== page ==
FIG. 3 illustrates the magnetostrictive element 24 as being a slotted cylindrical or tubular member. A tubular element 24 having inside and outside surfaces concentric with the conductor is illustrated, as the computation of the phase changes are most easily made using such an arrangement, (see above computations). However, it is contemplated that differently shaped magnetostrictive elements 24 could be constructed and utilized, and although the computations made above would become more complex, not much difference would result in the output data received. Alternate shapes may be triangular or square tubes or even a cone shaped element.

The optical fiber of fiber arm 12 is illustrate in FIG. 3 as wound about the tubular or cylindrical element 24 in a closely separated configuration. Each turn 12, of the optical fiber is tightly wound on the inside and outside surface of the element 24, with the separation between turns being small enough to allow the approximately 85 meters of optical fiber to be wound about element 24 using only a single layer. Fiber turns 12' may be cemented onto either the inside or outside surface or element 24, or alternatively, grooves may be inscribed in rounded shoulders 28 to hold the tightly wound fiber turns 12' so as to maintain sufficient tension in the optical fiber arm 12 and be sensitive to longitudinal dimension changes.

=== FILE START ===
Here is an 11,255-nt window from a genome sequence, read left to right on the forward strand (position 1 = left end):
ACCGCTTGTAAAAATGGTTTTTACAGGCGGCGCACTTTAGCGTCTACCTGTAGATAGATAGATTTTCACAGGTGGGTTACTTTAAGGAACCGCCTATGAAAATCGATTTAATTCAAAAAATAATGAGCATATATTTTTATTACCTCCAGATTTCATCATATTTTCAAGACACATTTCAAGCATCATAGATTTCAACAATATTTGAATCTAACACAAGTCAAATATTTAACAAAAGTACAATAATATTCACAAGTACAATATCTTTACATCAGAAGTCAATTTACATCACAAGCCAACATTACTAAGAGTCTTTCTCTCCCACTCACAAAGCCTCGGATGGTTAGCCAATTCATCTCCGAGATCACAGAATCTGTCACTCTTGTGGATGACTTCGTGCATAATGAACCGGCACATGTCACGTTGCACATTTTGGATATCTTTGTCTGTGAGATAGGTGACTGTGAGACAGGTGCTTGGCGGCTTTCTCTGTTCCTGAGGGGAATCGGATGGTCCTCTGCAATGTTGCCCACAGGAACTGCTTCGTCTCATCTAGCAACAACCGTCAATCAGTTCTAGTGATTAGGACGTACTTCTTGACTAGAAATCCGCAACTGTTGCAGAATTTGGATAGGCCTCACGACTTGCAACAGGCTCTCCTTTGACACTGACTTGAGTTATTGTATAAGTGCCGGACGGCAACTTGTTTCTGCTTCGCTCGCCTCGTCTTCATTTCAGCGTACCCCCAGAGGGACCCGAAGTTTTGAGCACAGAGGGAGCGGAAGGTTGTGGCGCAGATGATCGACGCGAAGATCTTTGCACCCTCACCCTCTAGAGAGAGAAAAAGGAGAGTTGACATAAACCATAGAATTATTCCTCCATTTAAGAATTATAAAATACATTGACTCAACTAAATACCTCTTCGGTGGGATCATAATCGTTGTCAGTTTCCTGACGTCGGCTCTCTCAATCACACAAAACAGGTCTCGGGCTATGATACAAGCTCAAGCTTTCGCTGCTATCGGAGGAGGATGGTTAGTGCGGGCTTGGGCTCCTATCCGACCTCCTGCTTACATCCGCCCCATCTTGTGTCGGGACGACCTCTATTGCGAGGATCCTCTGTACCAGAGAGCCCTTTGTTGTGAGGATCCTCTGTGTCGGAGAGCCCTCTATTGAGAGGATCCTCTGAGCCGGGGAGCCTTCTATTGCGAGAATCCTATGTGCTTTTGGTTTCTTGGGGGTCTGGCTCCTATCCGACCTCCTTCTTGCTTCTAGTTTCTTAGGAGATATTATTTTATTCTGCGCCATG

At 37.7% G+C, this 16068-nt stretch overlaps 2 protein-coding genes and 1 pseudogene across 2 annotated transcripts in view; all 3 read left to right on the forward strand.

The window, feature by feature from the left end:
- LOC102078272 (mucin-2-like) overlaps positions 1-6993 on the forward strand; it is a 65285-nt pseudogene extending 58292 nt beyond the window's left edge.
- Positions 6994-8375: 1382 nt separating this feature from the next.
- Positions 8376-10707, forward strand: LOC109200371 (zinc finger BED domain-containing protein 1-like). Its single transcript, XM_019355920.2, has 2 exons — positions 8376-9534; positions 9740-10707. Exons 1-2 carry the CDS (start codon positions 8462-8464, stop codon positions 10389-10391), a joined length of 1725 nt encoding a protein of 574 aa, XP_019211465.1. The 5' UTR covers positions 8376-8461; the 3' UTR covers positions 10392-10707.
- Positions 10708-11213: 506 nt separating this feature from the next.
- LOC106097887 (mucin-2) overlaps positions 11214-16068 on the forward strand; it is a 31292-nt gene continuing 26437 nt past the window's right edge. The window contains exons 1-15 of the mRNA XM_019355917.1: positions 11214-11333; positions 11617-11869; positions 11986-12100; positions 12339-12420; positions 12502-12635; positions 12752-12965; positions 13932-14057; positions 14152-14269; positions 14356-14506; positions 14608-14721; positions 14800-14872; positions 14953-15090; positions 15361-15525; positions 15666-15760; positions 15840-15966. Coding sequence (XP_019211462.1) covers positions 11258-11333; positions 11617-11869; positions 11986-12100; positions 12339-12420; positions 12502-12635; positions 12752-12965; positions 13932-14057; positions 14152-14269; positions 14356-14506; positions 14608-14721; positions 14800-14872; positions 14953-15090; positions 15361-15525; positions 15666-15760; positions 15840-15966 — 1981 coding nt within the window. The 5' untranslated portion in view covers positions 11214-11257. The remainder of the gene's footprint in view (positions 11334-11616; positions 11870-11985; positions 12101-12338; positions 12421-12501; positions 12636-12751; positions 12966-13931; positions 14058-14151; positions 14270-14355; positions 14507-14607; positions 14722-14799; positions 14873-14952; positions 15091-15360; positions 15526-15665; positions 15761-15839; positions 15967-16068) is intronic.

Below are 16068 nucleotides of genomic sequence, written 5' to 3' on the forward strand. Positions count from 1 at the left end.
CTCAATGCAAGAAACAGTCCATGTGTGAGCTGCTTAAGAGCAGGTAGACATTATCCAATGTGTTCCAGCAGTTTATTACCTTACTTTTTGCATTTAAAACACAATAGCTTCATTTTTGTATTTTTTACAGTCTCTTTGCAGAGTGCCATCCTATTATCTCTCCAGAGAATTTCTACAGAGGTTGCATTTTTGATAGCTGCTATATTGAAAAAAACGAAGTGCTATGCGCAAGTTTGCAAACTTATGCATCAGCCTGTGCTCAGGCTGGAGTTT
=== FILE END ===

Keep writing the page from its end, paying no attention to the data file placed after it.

Other alternative embodiments will be apparent to those skilled in the art. For example, the optical fiber turns 12' may be wound about and cemented to the inside surfaces of element 24 in a direction perpendicular to the longitudinal axis of element 24. Another possibility is to cement the optical fibers to only one surface of the magnetostrictive element 24 and have loops of sufficient curvature at the longitudinal ends of element 24 to allow the optical beam to propagate through the fiber.

Although the present invention has been discussed and described with primary emphasis on one preferred embodiment and method, it should be understood that various modifications can be made in the design and operation of the present invention without departing from its true spirit and full scope. The present embodiment and method are therefore to be considered in all respects as illustrative and not restrictive, the scope of the invention being indicated by the foregoing description, and all changes coming within the meaning and range of equivalency of the claims are therefore to be embraced therein.

Patent Citations
Cited PatentFiling datePublication dateApplicantTitle
US2631271 *Apr 5, 1950Mar 10, 1953Of Commerce National BankTubular hydrophone
US4471300 *Jul 24, 1981Sep 11, 1984General Electric CompanyLDC Hook-on digital ammeter